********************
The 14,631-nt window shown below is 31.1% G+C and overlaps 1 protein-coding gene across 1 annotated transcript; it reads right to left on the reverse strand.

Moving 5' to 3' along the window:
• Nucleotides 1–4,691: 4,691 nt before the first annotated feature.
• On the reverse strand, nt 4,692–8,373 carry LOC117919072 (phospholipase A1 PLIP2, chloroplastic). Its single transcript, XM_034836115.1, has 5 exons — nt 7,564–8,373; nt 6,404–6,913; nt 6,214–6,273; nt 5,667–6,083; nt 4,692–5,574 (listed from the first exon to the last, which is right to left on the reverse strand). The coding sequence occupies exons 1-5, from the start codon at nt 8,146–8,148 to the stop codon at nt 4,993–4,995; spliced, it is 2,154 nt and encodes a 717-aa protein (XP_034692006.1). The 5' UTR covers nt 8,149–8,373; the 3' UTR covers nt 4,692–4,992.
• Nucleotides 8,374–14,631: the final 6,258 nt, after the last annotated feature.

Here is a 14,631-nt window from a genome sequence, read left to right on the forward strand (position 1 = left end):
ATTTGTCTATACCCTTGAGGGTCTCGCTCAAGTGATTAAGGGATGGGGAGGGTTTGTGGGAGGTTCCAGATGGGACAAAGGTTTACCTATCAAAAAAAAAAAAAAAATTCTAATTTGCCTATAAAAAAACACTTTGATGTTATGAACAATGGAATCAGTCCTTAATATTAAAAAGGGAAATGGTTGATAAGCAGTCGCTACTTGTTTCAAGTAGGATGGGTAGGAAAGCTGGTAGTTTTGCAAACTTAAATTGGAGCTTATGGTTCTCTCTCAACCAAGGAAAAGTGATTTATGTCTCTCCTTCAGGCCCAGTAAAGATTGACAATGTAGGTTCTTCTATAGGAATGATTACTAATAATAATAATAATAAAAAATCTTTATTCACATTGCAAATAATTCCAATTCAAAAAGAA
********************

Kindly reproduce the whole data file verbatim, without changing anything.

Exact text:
The 14,631-nt window shown below is 31.1% G+C and overlaps 1 protein-coding gene across 1 annotated transcript; it reads right to left on the reverse strand.

Moving 5' to 3' along the window:
• Nucleotides 1–4,691: 4,691 nt before the first annotated feature.
• On the reverse strand, nt 4,692–8,373 carry LOC117919072 (phospholipase A1 PLIP2, chloroplastic). Its single transcript, XM_034836115.1, has 5 exons — nt 7,564–8,373; nt 6,404–6,913; nt 6,214–6,273; nt 5,667–6,083; nt 4,692–5,574 (listed from the first exon to the last, which is right to left on the reverse strand). The coding sequence occupies exons 1-5, from the start codon at nt 8,146–8,148 to the stop codon at nt 4,993–4,995; spliced, it is 2,154 nt and encodes a 717-aa protein (XP_034692006.1). The 5' UTR covers nt 8,149–8,373; the 3' UTR covers nt 4,692–4,992.
• Nucleotides 8,374–14,631: the final 6,258 nt, after the last annotated feature.

Here is a 14,631-nt window from a genome sequence, read left to right on the forward strand (position 1 = left end):
ATTTGTCTATACCCTTGAGGGTCTCGCTCAAGTGATTAAGGGATGGGGAGGGTTTGTGGGAGGTTCCAGATGGGACAAAGGTTTACCTATCAAAAAAAAAAAAAAAATTCTAATTTGCCTATAAAAAAACACTTTGATGTTATGAACAATGGAATCAGTCCTTAATATTAAAAAGGGAAATGGTTGATAAGCAGTCGCTACTTGTTTCAAGTAGGATGGGTAGGAAAGCTGGTAGTTTTGCAAACTTAAATTGGAGCTTATGGTTCTCTCTCAACCAAGGAAAAGTGATTTATGTCTCTCCTTCAGGCCCAGTAAAGATTGACAATGTAGGTTCTTCTATAGGAATGATTACTAATAATAATAATAATAAAAAATCTTTATTCACATTGCAAATAATTCCAATTCAAAAAGAA